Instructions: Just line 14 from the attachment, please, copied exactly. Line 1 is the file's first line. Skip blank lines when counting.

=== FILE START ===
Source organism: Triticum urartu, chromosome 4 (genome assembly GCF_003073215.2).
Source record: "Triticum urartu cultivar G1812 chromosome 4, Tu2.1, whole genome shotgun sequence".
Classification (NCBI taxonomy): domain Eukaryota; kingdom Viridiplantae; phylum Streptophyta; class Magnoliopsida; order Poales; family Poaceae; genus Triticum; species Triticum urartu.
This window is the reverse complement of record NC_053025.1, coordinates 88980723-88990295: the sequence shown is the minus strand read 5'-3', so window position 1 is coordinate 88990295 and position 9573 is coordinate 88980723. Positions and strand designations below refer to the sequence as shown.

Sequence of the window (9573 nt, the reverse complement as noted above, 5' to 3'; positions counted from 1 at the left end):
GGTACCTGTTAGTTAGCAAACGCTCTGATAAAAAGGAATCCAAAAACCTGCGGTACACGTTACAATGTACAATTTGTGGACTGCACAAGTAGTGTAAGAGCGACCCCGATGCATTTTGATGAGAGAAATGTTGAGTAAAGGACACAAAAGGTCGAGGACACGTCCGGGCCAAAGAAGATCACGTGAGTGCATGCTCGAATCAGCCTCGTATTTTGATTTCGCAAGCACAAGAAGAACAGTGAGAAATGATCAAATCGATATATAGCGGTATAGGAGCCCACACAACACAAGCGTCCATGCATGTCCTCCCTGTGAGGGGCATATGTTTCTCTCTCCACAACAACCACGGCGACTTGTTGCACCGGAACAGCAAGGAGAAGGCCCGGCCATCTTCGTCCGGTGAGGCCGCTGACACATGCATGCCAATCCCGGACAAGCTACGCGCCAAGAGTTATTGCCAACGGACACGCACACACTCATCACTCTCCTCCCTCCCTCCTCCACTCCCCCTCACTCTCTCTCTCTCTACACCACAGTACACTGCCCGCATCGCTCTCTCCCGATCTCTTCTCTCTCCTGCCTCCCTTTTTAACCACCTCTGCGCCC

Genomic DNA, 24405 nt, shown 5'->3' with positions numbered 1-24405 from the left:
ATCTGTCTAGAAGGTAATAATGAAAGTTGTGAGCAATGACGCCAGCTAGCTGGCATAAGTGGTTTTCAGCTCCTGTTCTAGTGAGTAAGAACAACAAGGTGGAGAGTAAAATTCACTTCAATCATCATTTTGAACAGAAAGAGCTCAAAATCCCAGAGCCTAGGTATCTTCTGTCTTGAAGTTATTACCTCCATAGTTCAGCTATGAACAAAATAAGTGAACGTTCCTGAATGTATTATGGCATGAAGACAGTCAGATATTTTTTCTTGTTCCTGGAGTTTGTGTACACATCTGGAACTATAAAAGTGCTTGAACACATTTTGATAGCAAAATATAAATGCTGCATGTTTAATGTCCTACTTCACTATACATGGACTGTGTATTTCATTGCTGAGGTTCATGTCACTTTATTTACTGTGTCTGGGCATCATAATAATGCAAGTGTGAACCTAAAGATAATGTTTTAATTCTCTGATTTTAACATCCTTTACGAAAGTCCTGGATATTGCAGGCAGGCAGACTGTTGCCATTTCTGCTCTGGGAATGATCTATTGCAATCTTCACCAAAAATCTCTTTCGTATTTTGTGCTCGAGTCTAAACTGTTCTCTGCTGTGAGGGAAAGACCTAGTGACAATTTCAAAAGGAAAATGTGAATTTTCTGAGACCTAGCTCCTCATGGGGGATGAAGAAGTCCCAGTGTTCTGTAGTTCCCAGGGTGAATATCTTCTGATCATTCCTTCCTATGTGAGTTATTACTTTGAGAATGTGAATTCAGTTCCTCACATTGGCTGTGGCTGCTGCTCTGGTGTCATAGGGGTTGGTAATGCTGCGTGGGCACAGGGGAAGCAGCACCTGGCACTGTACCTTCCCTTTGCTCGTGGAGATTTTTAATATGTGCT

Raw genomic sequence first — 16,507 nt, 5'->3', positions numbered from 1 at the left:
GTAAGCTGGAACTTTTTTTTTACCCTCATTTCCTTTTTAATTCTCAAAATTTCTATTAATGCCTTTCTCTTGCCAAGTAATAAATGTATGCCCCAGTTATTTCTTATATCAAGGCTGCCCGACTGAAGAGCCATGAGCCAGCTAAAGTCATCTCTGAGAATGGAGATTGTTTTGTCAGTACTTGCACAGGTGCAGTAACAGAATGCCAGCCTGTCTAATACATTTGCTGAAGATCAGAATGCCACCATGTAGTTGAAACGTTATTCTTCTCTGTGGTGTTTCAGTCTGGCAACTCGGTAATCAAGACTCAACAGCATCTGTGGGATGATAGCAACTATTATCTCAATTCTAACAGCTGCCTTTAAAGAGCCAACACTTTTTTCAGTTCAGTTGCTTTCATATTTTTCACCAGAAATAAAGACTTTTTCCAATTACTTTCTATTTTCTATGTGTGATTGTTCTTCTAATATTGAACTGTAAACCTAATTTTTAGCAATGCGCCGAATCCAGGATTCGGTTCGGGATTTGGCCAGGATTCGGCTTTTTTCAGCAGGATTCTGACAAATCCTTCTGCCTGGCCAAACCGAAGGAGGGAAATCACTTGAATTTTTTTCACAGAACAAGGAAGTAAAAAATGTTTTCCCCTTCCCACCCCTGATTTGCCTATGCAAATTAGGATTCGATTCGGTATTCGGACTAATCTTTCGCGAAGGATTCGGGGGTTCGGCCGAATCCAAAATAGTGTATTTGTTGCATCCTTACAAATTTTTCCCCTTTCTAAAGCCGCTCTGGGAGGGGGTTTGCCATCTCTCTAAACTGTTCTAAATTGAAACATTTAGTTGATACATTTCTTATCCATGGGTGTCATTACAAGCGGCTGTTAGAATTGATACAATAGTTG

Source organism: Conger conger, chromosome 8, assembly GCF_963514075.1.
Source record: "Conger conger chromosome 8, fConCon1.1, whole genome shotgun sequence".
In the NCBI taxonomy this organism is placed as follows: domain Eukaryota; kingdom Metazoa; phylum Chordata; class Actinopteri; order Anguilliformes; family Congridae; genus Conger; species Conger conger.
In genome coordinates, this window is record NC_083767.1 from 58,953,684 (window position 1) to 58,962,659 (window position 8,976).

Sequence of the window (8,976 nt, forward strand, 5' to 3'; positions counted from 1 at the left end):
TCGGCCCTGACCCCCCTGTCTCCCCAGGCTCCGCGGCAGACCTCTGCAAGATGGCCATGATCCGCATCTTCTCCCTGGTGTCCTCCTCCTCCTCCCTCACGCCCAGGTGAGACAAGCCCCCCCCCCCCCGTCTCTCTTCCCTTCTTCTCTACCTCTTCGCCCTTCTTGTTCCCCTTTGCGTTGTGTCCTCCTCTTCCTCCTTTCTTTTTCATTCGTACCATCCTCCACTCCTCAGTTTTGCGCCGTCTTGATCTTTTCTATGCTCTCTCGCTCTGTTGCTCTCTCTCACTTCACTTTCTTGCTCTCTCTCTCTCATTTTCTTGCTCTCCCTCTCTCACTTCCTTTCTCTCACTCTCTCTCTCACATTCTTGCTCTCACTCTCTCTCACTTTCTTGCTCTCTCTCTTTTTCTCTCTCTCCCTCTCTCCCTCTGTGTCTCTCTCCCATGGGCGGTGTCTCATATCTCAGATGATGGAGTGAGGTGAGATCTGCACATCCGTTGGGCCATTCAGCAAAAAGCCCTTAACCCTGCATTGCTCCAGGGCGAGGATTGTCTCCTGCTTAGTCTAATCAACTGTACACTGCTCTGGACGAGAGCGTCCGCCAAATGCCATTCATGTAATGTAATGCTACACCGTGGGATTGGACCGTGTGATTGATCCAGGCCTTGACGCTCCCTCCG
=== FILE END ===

In genome coordinates, this window is record NC_083767.1 from 58,953,684 (window position 1) to 58,962,659 (window position 8,976).